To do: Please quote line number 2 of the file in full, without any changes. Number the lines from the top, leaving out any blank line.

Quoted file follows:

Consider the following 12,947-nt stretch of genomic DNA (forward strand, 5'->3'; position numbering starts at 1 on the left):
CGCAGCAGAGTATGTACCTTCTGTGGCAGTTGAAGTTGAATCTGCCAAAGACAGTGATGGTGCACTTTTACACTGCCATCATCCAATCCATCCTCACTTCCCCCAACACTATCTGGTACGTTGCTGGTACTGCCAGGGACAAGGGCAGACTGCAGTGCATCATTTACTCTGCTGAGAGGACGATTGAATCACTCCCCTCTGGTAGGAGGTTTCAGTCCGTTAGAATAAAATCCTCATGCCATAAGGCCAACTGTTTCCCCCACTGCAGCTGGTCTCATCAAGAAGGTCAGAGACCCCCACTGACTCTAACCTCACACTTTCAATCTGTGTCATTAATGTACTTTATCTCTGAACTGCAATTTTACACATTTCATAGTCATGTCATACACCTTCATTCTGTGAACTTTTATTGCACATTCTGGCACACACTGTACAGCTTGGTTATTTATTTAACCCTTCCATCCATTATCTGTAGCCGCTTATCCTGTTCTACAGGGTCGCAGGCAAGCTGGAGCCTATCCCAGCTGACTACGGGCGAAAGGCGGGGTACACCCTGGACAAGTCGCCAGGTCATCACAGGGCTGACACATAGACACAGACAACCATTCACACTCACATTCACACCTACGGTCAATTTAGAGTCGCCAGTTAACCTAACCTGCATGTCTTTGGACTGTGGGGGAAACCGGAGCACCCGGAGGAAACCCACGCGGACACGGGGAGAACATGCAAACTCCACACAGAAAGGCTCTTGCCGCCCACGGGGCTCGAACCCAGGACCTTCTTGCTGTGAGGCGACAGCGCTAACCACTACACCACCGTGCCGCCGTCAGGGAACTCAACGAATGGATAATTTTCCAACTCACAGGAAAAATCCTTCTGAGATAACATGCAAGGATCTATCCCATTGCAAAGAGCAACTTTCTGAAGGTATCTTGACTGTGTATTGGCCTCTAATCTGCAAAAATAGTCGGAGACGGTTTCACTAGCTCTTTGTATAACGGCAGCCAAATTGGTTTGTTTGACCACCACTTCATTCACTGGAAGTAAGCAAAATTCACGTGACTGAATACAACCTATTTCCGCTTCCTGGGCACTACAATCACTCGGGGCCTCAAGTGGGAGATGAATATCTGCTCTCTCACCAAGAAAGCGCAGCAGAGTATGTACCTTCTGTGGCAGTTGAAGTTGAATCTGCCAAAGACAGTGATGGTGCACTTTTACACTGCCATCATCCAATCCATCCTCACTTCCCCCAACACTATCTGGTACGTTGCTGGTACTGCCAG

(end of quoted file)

CGCAGCAGAGTATGTACCTTCTGTGGCAGTTGAAGTTGAATCTGCCAAAGACAGTGATGGTGCACTTTTACACTGCCATCATCCAATCCATCCTCACTTCCCCCAACACTATCTGGTACGTTGCTGGTACTGCCAGGGACAAGGGCAGACTGCAGTGCATCATTTACTCTGCTGAGAGGACGATTGAATCACTCCCCTCTGGTAGGAGGTTTCAGTCCGTTAGAATAAAATCCTCATGCCATAAGGCCAACTGTTTCCCCCACTGCAGCTGGTCTCATCAAGAAGGTCAGAGACCCCCACTGACTCTAACCTCACACTTTCAATCTGTGTCATTAATGTACTTTATCTCTGAACTGCAATTTTACACATTTCATAGTCATGTCATACACCTTCATTCTGTGAACTTTTATTGCACATTCTGGCACACACTGTACAGCTTGGTTATTTATTTAACCCTTCCATCCATTATCTGTAGCCGCTTATCCTGTTCTACAGGGTCGCAGGCAAGCTGGAGCCTATCCCAGCTGACTACGGGCGAAAGGCGGGGTACACCCTGGACAAGTCGCCAGGTCATCACAGGGCTGACACATAGACACAGACAACCATTCACACTCACATTCACACCTACGGTCAATTTAGAGTCGCCAGTTAACCTAACCTGCATGTCTTTGGACTGTGGGGGAAACCGGAGCACCCGGAGGAAACCCACGCGGACACGGGGAGAACATGCAAACTCCACACAGAAAGGCTCTTGCCGCCCACGGGGCTCGAACCCAGGACCTTCTTGCTGTGAGGCGACAGCGCTAACCACTACACCACCGTGCCGCCGTCAGGGAACTCAACGAATGGATAATTTTCCAACTCACAGGAAAAATCCTTCTGAGATAACATGCAAGGATCTATCCCATTGCAAAGAGCAACTTTCTGAAGGTATCTTGACTGTGTATTGGCCTCTAATCTGCAAAAATAGTCGGAGACGGTTTCACTAGCTCTTTGTATAACGGCAGCCAAATTGGTTTGTTTGACCACCACTTCATTCACTGGAAGTAAGCAAAATTCACGTGACTGAATACAACCTATTTCCGCTTCCTGGGCACTACAATCACTCGGGGCCTCAAGTGGGAGATGAATATCTGCTCTCTCACCAAGAAAGCGCAGCAGAGTATGTACCTTCTGTGGCAGTTGAAGTTGAATCTGCCAAAGACAGTGATGGTGCACTTTTACACTGCCATCATCCAATCCATCCTCACTTCCCCCAACACTATCTGGTACGTTGCTGGTACTGCCAG